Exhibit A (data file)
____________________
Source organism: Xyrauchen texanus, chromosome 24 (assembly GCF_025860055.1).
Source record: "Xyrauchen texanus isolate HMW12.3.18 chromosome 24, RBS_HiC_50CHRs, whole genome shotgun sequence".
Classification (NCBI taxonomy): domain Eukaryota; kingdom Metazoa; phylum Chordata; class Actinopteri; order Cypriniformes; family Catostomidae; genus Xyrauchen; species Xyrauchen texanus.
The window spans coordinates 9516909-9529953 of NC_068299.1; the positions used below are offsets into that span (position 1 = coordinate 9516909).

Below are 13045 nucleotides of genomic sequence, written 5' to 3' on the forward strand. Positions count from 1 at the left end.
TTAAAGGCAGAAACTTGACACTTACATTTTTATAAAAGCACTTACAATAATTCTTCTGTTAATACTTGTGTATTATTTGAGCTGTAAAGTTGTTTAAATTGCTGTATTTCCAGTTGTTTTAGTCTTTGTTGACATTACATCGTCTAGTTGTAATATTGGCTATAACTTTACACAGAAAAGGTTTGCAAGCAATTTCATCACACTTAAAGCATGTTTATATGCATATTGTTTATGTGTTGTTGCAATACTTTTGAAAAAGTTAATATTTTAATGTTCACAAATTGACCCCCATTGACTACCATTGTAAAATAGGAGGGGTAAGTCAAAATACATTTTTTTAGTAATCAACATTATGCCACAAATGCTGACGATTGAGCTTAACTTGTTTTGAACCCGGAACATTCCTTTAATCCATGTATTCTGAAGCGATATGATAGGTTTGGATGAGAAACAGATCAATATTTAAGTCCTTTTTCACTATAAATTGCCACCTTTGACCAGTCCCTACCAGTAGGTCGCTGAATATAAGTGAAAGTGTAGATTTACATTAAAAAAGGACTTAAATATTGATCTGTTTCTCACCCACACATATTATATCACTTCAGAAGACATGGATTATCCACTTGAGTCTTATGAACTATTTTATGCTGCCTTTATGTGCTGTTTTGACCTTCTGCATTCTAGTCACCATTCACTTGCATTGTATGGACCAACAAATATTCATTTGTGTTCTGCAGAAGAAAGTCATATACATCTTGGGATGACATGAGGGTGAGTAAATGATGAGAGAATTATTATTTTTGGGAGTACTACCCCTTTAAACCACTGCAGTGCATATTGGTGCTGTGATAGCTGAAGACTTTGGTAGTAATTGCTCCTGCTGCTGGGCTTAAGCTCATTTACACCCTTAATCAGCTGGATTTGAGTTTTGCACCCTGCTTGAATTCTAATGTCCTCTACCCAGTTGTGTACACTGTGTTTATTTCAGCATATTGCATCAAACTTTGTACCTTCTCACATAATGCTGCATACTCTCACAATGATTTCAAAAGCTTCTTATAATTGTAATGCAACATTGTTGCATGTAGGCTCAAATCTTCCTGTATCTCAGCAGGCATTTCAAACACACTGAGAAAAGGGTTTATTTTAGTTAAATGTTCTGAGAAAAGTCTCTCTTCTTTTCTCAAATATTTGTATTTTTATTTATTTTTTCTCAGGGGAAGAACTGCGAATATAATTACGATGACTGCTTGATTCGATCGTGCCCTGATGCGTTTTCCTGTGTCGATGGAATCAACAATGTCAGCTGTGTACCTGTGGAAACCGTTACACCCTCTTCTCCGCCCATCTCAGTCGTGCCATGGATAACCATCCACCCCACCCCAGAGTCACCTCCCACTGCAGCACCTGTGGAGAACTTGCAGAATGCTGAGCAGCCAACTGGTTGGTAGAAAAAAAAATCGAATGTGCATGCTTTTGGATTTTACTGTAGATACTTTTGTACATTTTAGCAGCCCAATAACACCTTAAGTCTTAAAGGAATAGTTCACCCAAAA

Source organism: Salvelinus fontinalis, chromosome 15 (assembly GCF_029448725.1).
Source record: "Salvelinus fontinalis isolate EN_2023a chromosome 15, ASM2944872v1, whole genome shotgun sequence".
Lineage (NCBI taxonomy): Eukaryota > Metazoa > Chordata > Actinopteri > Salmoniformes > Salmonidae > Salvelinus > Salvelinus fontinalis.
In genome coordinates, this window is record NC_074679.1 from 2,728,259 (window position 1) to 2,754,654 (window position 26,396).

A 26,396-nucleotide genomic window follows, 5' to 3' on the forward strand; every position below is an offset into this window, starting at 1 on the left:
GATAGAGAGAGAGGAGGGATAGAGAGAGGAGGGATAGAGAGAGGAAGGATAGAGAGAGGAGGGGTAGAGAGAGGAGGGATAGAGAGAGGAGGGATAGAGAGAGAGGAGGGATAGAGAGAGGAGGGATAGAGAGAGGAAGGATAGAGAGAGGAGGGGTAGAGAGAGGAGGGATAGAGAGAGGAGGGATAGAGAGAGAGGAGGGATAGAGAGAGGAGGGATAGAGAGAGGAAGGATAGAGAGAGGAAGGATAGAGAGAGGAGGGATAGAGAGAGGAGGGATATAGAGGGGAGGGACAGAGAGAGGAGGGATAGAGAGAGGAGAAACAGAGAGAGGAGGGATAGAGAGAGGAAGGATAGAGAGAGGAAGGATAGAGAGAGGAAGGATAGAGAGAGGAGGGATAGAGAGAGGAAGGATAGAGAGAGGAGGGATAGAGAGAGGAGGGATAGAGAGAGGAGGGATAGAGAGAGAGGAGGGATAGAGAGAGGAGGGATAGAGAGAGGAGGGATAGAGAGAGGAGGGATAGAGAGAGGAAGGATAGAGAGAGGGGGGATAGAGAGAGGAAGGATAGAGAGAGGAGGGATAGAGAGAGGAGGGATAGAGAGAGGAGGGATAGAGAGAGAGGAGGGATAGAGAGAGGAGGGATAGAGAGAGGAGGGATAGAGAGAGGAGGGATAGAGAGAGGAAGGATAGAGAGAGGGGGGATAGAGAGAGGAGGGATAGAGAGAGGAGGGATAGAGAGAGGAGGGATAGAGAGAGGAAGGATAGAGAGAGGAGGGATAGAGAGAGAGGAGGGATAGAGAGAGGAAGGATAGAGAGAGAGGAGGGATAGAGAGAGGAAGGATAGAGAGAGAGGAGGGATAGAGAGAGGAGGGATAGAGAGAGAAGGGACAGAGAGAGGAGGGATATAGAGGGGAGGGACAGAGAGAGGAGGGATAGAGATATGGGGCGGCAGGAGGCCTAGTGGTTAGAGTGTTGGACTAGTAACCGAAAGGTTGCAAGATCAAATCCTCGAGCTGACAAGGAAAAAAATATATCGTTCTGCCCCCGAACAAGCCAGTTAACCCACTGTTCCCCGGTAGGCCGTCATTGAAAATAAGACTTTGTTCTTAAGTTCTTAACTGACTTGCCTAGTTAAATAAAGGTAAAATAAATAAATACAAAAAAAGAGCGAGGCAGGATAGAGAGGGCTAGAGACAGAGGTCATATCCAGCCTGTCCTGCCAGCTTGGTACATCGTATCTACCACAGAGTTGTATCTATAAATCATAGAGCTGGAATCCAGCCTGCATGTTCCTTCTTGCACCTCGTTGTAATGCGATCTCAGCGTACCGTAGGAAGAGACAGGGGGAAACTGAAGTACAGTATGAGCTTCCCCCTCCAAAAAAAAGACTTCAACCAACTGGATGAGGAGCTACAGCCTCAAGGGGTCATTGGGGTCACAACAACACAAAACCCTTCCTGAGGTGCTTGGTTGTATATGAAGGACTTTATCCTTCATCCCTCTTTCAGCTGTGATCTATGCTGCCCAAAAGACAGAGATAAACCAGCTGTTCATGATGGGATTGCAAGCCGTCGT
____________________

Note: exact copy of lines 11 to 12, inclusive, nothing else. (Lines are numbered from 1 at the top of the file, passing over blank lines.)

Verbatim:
A 26,396-nucleotide genomic window follows, 5' to 3' on the forward strand; every position below is an offset into this window, starting at 1 on the left:
GATAGAGAGAGAGGAGGGATAGAGAGAGGAGGGATAGAGAGAGGAAGGATAGAGAGAGGAGGGGTAGAGAGAGGAGGGATAGAGAGAGGAGGGATAGAGAGAGAGGAGGGATAGAGAGAGGAGGGATAGAGAGAGGAAGGATAGAGAGAGGAGGGGTAGAGAGAGGAGGGATAGAGAGAGGAGGGATAGAGAGAGAGGAGGGATAGAGAGAGGAGGGATAGAGAGAGGAAGGATAGAGAGAGGAAGGATAGAGAGAGGAGGGATAGAGAGAGGAGGGATATAGAGGGGAGGGACAGAGAGAGGAGGGATAGAGAGAGGAGAAACAGAGAGAGGAGGGATAGAGAGAGGAAGGATAGAGAGAGGAAGGATAGAGAGAGGAAGGATAGAGAGAGGAGGGATAGAGAGAGGAAGGATAGAGAGAGGAGGGATAGAGAGAGGAGGGATAGAGAGAGGAGGGATAGAGAGAGAGGAGGGATAGAGAGAGGAGGGATAGAGAGAGGAGGGATAGAGAGAGGAGGGATAGAGAGAGGAAGGATAGAGAGAGGGGGGATAGAGAGAGGAAGGATAGAGAGAGGAGGGATAGAGAGAGGAGGGATAGAGAGAGGAGGGATAGAGAGAGAGGAGGGATAGAGAGAGGAGGGATAGAGAGAGGAGGGATAGAGAGAGGAGGGATAGAGAGAGGAAGGATAGAGAGAGGGGGGATAGAGAGAGGAGGGATAGAGAGAGGAGGGATAGAGAGAGGAGGGATAGAGAGAGGAAGGATAGAGAGAGGAGGGATAGAGAGAGAGGAGGGATAGAGAGAGGAAGGATAGAGAGAGAGGAGGGATAGAGAGAGGAAGGATAGAGAGAGAGGAGGGATAGAGAGAGGAGGGATAGAGAGAGAAGGGACAGAGAGAGGAGGGATATAGAGGGGAGGGACAGAGAGAGGAGGGATAGAGATATGGGGCGGCAGGAGGCCTAGTGGTTAGAGTGTTGGACTAGTAACCGAAAGGTTGCAAGATCAAATCCTCGAGCTGACAAGGAAAAAAATATATCGTTCTGCCCCCGAACAAGCCAGTTAACCCACTGTTCCCCGGTAGGCCGTCATTGAAAATAAGACTTTGTTCTTAAGTTCTTAACTGACTTGCCTAGTTAAATAAAGGTAAAATAAATAAATACAAAAAAAGAGCGAGGCAGGATAGAGAGGGCTAGAGACAGAGGTCATATCCAGCCTGTCCTGCCAGCTTGGTACATCGTATCTACCACAGAGTTGTATCTATAAATCATAGAGCTGGAATCCAGCCTGCATGTTCCTTCTTGCACCTCGTTGTAATGCGATCTCAGCGTACCGTAGGAAGAGACAGGGGGAAACTGAAGTACAGTATGAGCTTCCCCCTCCAAAAAAAAGACTTCAACCAACTGGATGAGGAGCTACAGCCTCAAGGGGTCATTGGGGTCACAACAACACAAAACCCTTCCTGAGGTGCTTGGTTGTATATGAAGGACTTTATCCTTCATCCCTCTTTCAGCTGTGATCTATGCTGCCCAAAAGACAGAGATAAACCAGCTGTTCATGATGGGATTGCAAGCCGTCGT